The End of Subsidized Grad School Loans

Student loan reform has been a major policy initiative of the Obama administration and most of the changes made to these programs have been advantageous to borrowers.

But a change that goes into effect in July of next year needs closer examination to know if it’s a good thing for student loan borrowers needing to take out loans for graduate school.

A recent article at the Mint Life blog broke this down to its most basic: for current borrowers there’s no change but for future grad school students, the cost of debt will be higher.

Why This Matters

A lot of readers are probably wondering why this is such a big deal. Doctors, lawyers and other professionals coming out of grad school should be able to repay any debt with ease, right? Not so fast.

For one, everyone who goes to grad school also completed undergraduate studies. That means that they have already shelled out a chunk of change for their first four years of college and for most it also means that they borrowed to do it.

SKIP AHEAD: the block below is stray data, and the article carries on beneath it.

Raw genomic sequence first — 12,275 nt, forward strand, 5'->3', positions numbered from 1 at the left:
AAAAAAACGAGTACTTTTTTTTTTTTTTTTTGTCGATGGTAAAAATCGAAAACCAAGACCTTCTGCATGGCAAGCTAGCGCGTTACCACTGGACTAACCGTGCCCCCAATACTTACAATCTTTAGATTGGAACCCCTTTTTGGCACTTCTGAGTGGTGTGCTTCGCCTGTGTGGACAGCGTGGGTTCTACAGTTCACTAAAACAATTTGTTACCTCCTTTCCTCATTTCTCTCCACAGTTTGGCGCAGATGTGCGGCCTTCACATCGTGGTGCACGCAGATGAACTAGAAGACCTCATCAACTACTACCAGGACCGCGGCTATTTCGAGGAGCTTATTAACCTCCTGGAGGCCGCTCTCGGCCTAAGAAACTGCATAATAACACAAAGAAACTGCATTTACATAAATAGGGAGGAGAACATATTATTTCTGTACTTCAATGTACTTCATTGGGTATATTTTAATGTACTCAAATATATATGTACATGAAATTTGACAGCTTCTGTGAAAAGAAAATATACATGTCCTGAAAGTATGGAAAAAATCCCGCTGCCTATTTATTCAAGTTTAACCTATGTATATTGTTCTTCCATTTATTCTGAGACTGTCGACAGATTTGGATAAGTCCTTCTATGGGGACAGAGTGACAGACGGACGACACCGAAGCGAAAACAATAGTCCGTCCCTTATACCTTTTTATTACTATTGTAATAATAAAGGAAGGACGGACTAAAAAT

Student loan borrowers are already in sorry shape, with student loan debt now surpassing credit card debt at over one trillion dollars and the average borrower now leaving school more than $25,000 in hock. So debt from graduate school just adds to the pile they already owe.

Secondly, when in grad school, most students aren’t earning what they could if they were just working. This is especially true for medical and law students who typically study full time with little additional income. So these grads are well behind the curve on getting their undergraduate loans repaid.

Finally, many grad students (like many undergraduate students) emerge to find that the lucrative careers they thought they’d fall into fail to emerge. This is especially true in the legal trade where many grads now believe that law school is itself a scam exactly because incoming students are promised big-paying jobs only to find the real world offers very different.

So in the end, it’s unfortunate that the government has elected to in effect raise the cost of going to grad school for so many Americans. However, there’s a silver lining to this cloud if it makes more students reconsider whether or not it’s really worth taking on additional debt for that additional degree.

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